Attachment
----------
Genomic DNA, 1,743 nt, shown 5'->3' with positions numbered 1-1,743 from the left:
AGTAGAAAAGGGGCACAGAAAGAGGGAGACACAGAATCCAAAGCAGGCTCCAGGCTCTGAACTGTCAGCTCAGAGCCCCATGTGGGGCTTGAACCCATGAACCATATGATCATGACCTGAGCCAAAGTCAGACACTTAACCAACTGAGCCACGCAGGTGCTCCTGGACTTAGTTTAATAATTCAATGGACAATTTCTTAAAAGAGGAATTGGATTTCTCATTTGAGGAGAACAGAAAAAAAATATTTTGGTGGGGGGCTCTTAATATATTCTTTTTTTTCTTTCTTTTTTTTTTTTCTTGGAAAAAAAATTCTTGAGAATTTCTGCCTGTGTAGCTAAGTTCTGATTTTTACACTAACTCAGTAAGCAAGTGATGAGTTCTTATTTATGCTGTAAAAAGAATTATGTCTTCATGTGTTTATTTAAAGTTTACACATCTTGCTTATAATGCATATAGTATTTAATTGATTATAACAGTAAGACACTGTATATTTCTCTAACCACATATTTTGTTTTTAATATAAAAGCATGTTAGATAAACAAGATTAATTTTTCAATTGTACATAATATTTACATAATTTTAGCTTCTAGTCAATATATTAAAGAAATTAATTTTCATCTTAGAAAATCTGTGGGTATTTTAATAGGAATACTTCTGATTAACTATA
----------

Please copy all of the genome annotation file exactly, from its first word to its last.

Genomic DNA, 1,743 nt, shown 5'->3' with positions numbered 1-1,743 from the left:
AGTAGAAAAGGGGCACAGAAAGAGGGAGACACAGAATCCAAAGCAGGCTCCAGGCTCTGAACTGTCAGCTCAGAGCCCCATGTGGGGCTTGAACCCATGAACCATATGATCATGACCTGAGCCAAAGTCAGACACTTAACCAACTGAGCCACGCAGGTGCTCCTGGACTTAGTTTAATAATTCAATGGACAATTTCTTAAAAGAGGAATTGGATTTCTCATTTGAGGAGAACAGAAAAAAAATATTTTGGTGGGGGGCTCTTAATATATTCTTTTTTTTCTTTCTTTTTTTTTTTTCTTGGAAAAAAAATTCTTGAGAATTTCTGCCTGTGTAGCTAAGTTCTGATTTTTACACTAACTCAGTAAGCAAGTGATGAGTTCTTATTTATGCTGTAAAAAGAATTATGTCTTCATGTGTTTATTTAAAGTTTACACATCTTGCTTATAATGCATATAGTATTTAATTGATTATAACAGTAAGACACTGTATATTTCTCTAACCACATATTTTGTTTTTAATATAAAAGCATGTTAGATAAACAAGATTAATTTTTCAATTGTACATAATATTTACATAATTTTAGCTTCTAGTCAATATATTAAAGAAATTAATTTTCATCTTAGAAAATCTGTGGGTATTTTAATAGGAATACTTCTGATTAACTATA